there are two basic ways to approach the general problem (font matching): symbolic and statistical. a good solution will probably combine both in some way.
a symbolic approach uses your knowledge of the problem in a direct way. for example, you can make a list of the things you (as an intelligent human) would use to characterise fonts. the kind of questions that identifont uses. this approach means writing routines that are smart enough to detect the various properties (eg stroke width, whether certain loops are closed, existence of serifs, etc) plus a decision tree (or "rule engine") that puts the yes/no/unsure answers together and comes up with an answer.
the statistical approach sounds more like what you were thinking about, and is probably how what the font works. here the idea is to find some general properties and use those as weights to find a "best" selection. for example, if you have lots of fonts then you can train a neural net (input being pixels at some sample resolution). there you don't need to know "how" the net decides - just that given enough training data it will find a way to do so. or you could just look at the sum of all the dark pixels - that would likely give you results similar to your percentages above.
this sounds simple, but often it's not so easy to find simple statistical measurements that show differences well in all the ways you want.
so then there's a large middle ground between the two. the idea being that if you can pull in some of the ideas from the first group then you can make the approaches in the second much more efficient. while the simplest neural net approach is "all in one" (it includes the calculations and the decisions) you can separate those out. so instead of just giving the net a bunch of pixels you can give it more "meaningful" inputs - things that you know help detect between different fonts. things like stroke width, or the number of "holes" in the character. you can also add some smarts to remove things that might otherwise confuse results - for example, pre-scaling to the same height (if you have a full font set then you can scale everything so that the height of a lowercase "m", say, is constant).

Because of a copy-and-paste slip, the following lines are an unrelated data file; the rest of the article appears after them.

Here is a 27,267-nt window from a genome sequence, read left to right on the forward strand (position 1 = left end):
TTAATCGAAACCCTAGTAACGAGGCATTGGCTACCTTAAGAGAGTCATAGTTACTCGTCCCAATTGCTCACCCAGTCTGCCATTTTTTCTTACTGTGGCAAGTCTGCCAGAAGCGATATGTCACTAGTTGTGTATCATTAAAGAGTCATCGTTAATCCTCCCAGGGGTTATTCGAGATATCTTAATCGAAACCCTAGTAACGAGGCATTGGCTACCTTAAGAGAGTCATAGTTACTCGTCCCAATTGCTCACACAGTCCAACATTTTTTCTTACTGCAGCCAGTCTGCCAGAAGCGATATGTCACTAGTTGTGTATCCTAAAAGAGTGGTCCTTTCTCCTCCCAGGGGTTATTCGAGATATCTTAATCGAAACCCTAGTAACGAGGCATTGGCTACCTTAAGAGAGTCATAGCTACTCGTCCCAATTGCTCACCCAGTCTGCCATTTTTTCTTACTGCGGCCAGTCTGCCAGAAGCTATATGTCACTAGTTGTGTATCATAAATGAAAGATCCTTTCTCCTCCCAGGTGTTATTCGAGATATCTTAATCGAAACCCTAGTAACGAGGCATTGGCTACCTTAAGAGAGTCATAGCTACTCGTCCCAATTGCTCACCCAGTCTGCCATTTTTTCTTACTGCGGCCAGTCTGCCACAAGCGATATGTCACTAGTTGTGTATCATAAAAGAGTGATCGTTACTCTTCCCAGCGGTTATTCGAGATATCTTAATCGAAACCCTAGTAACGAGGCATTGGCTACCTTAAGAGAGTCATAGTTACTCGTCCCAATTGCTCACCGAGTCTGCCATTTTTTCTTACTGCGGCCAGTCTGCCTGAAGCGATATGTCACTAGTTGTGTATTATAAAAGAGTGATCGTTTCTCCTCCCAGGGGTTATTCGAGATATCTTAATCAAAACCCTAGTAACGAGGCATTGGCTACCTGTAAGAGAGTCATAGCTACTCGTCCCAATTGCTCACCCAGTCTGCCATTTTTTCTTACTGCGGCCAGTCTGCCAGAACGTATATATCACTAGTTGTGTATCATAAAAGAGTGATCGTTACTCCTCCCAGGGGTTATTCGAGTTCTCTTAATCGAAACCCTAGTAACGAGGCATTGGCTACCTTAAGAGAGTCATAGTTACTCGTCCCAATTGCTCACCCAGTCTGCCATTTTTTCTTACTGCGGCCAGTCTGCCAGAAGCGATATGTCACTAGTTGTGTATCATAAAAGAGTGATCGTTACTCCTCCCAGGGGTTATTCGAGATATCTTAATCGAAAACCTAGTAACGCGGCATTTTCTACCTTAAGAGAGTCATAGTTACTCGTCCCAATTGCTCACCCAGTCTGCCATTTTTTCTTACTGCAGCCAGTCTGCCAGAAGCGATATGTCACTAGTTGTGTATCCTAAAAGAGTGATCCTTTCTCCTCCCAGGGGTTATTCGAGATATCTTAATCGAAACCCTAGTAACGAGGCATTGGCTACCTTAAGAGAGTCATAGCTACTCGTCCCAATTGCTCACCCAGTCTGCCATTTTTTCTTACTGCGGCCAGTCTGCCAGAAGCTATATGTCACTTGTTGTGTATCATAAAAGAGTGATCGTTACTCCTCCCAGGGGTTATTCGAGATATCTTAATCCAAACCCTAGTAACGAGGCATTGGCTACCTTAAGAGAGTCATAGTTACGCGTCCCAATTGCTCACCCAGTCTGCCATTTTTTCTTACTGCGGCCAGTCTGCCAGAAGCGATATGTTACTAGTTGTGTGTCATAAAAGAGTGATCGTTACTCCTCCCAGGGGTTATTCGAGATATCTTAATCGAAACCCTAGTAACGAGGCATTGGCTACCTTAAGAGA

fourier descriptors are a way of characterising the "outside shape" of something and so could be used as an input to a statistical approach as i've described above. in the example you give the fourier descriptors will pick up the "spikiness" of the serifs in the lower G, and so would indicate that it is very different from the G on the left. but they care much less about stroke width and nothing at all about scale (magnification/zoom) (which can be a good or bad thing - if you're being given random letters of different sizes, you don't want to be sensitive to size, but if you've normalized to a standard "m" for an entire alphabet then you certainly do want to include that). since the output is just a spectrum you can compare different letters by cross-correlation of use something like PCA to categorize different types of letter.
other ideas would be 2d cross-correlation (the maximum of the normalised correlation gives you some idea of how similar two things are) or simply seeing what fraction of pixels are common in both letters.
as the comments say, this is a huge problem (and i am not an expert - the above is just random bullshit from being an interested bystander).
but, to finally answer your question, if what you have is an outline, then a fourier descriptor would be a good place to start. since that focuses on shape rather than "weight" i would combine that with something like total area enclosed by the outline. then write some code to calculate those and see what numbers you get for some example alphabets. if it seems to distinguish some letters, but not others, then look for some other measurements that would help in those cases. you will likely end up combining quite a few approaches to get something both fast and reliable.
alternatively, if you just want something simple, try using some easy-to-measure values like height, width, total number of pixels "inside" the contours, how many strokes you cross along vertical or horizontal lines, etc. combining a bunch of those could get you something "good enough" for some purposes, if you aren't comfortable with the maths involved in fourier transforms etc.